A Feature Review of
Gold: Poems (Poiema Poetry Series)
Paperback: Cascade Books, 2014
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Reviewed by Kendra Juskus
In the Preface to Lyrical Ballads, William Wordsworth wrote that “the poet has “a disposition to be affected more than other men by absent things as if they were present.” In Barbara Crooker’s poetry, everything is present. In the poems of her latest collection, Gold, published by Cascade Books as part of the Poiema Poetry Series, the world is so irresistible that her speakers and characters eat it alive, smacking their lips.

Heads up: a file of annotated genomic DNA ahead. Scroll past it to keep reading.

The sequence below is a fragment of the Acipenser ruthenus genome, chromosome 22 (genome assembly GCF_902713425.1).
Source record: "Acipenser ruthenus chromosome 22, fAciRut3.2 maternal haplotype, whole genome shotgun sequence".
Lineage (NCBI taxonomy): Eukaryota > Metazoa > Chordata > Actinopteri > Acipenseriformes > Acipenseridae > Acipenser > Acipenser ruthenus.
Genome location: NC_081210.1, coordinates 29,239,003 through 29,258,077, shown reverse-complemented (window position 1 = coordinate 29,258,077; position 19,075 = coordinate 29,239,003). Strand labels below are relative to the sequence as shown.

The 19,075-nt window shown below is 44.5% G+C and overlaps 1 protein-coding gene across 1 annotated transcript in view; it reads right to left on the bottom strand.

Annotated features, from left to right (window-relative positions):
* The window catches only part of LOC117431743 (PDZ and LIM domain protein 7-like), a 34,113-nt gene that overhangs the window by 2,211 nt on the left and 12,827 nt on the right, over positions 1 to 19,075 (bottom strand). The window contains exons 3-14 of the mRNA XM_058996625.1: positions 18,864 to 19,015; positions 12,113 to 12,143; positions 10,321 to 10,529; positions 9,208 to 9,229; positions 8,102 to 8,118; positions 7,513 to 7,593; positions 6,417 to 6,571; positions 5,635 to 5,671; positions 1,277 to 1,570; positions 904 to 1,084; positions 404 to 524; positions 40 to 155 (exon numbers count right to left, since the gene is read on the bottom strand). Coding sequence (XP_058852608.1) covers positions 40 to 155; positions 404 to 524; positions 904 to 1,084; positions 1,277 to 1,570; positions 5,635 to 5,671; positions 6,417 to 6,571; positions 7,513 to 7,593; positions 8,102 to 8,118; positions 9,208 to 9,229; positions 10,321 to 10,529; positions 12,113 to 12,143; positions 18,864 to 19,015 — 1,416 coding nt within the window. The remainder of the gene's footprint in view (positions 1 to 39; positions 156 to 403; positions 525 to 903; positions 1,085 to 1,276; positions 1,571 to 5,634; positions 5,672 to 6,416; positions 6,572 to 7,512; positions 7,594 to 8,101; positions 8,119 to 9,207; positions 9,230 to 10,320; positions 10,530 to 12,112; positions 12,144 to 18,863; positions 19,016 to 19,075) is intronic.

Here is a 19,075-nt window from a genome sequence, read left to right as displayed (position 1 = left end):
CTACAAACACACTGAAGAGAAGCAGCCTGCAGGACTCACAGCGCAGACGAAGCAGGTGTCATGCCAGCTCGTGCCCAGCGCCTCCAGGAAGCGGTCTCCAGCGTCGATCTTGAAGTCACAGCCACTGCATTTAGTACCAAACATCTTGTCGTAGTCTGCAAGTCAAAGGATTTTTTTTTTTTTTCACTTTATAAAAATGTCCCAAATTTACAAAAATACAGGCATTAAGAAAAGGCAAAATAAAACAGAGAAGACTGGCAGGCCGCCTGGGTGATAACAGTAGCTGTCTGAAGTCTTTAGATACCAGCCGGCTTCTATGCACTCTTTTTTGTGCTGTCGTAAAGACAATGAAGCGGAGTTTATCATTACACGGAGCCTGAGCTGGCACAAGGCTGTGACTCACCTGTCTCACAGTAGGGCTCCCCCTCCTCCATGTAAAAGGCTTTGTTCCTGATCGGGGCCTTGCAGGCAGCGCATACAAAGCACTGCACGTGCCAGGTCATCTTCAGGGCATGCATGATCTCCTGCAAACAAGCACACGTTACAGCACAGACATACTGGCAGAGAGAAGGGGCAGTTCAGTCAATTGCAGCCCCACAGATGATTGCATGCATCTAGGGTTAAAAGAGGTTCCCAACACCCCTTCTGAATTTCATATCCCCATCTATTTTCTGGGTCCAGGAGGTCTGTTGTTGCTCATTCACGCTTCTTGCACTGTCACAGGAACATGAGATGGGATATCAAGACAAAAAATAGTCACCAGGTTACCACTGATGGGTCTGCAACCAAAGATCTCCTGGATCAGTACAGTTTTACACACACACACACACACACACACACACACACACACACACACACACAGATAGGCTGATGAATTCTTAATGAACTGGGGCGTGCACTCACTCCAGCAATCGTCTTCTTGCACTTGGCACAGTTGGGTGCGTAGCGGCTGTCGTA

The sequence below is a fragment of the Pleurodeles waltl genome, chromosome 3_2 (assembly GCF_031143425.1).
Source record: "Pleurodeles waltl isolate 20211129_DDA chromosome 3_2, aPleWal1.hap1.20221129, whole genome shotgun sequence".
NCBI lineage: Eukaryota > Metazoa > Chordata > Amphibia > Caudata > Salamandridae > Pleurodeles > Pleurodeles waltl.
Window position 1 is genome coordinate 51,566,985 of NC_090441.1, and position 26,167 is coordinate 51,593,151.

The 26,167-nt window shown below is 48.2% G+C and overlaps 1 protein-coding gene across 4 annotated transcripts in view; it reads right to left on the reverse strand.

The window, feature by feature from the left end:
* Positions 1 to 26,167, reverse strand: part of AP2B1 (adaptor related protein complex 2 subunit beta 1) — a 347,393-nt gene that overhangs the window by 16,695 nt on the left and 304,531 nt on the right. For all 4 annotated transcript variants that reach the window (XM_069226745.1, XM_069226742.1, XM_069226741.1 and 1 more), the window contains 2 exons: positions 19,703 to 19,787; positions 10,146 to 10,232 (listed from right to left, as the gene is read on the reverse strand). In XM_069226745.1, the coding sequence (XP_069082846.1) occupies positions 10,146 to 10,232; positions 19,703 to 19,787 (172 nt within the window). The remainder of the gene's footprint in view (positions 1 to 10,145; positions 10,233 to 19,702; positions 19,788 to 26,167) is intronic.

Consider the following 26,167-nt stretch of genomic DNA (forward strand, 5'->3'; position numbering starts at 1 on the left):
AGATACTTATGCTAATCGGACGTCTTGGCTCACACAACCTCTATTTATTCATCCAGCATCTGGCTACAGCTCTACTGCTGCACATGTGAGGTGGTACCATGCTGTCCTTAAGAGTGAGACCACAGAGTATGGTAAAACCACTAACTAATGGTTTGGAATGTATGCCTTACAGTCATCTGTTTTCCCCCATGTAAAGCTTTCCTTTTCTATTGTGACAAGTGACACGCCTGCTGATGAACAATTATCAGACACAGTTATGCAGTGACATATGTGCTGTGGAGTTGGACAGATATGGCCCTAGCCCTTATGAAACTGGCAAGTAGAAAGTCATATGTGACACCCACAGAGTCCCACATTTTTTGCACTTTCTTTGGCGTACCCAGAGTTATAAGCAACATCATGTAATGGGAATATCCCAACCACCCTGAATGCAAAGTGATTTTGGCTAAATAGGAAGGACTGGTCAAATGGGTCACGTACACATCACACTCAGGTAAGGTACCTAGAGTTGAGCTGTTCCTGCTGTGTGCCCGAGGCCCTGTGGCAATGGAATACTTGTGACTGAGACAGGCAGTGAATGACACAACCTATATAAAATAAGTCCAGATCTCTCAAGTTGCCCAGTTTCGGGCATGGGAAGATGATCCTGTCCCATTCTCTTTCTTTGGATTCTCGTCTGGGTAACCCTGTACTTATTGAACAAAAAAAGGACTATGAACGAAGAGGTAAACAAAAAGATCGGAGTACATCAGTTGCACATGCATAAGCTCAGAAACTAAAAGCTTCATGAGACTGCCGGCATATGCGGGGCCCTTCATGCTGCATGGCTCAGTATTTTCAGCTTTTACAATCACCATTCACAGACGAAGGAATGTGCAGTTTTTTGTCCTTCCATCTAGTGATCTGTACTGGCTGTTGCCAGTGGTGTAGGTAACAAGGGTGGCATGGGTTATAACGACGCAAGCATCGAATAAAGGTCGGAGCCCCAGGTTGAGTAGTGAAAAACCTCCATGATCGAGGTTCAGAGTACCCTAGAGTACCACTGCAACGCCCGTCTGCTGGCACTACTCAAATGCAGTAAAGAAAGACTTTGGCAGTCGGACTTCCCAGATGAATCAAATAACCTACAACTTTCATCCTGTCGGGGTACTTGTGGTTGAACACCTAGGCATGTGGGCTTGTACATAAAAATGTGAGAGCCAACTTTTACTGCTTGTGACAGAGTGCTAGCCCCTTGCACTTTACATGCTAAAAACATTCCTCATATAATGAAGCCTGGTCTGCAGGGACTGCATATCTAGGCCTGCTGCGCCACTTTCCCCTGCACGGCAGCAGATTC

This urge to savor everything has much to do with the intersection between Crooker’s chosen epigraph—Frost’s familiar “Nothing gold can stay”—and the loss of her mother: “We only have one mother,” she poignantly reminds us. But mothers aren’t the only precious metals in this book. Crooker’s speaker also scrambles to hold onto “blue afternoon[s]”; “a spigot of birdsong”; “the long slow drip of honey and molasses”; “the hoots and calls of [her husband’s] breathing”; and “coffee in a mug, buttered toast, the same old sun returning.” However Crooker may live the present moment, her words inspire nothing less than a desire to be fully absorbed in the fleeting world.